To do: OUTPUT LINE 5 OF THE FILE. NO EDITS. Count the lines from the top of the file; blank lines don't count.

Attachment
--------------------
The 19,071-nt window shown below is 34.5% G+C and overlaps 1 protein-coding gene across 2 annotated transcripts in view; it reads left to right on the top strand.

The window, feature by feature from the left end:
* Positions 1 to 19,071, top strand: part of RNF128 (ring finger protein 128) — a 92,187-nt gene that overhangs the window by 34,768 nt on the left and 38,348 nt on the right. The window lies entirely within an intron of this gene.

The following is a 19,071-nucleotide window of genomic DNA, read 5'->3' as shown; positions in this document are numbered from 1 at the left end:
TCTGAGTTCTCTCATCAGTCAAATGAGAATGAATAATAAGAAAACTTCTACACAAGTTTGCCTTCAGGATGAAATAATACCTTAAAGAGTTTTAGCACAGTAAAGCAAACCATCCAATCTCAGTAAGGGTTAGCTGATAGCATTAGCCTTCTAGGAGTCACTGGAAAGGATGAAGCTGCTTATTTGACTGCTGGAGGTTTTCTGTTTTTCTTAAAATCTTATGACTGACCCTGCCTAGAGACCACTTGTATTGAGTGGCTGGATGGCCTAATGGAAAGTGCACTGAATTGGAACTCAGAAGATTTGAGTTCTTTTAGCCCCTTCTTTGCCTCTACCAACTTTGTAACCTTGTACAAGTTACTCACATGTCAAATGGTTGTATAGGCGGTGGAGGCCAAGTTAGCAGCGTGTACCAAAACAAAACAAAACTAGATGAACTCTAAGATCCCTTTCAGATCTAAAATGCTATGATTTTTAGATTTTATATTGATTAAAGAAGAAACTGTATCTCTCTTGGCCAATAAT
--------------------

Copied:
TCTGAGTTCTCTCATCAGTCAAATGAGAATGAATAATAAGAAAACTTCTACACAAGTTTGCCTTCAGGATGAAATAATACCTTAAAGAGTTTTAGCACAGTAAAGCAAACCATCCAATCTCAGTAAGGGTTAGCTGATAGCATTAGCCTTCTAGGAGTCACTGGAAAGGATGAAGCTGCTTATTTGACTGCTGGAGGTTTTCTGTTTTTCTTAAAATCTTATGACTGACCCTGCCTAGAGACCACTTGTATTGAGTGGCTGGATGGCCTAATGGAAAGTGCACTGAATTGGAACTCAGAAGATTTGAGTTCTTTTAGCCCCTTCTTTGCCTCTACCAACTTTGTAACCTTGTACAAGTTACTCACATGTCAAATGGTTGTATAGGCGGTGGAGGCCAAGTTAGCAGCGTGTACCAAAACAAAACAAAACTAGATGAACTCTAAGATCCCTTTCAGATCTAAAATGCTATGATTTTTAGATTTTATATTGATTAAAGAAGAAACTGTATCTCTCTTGGCCAATAAT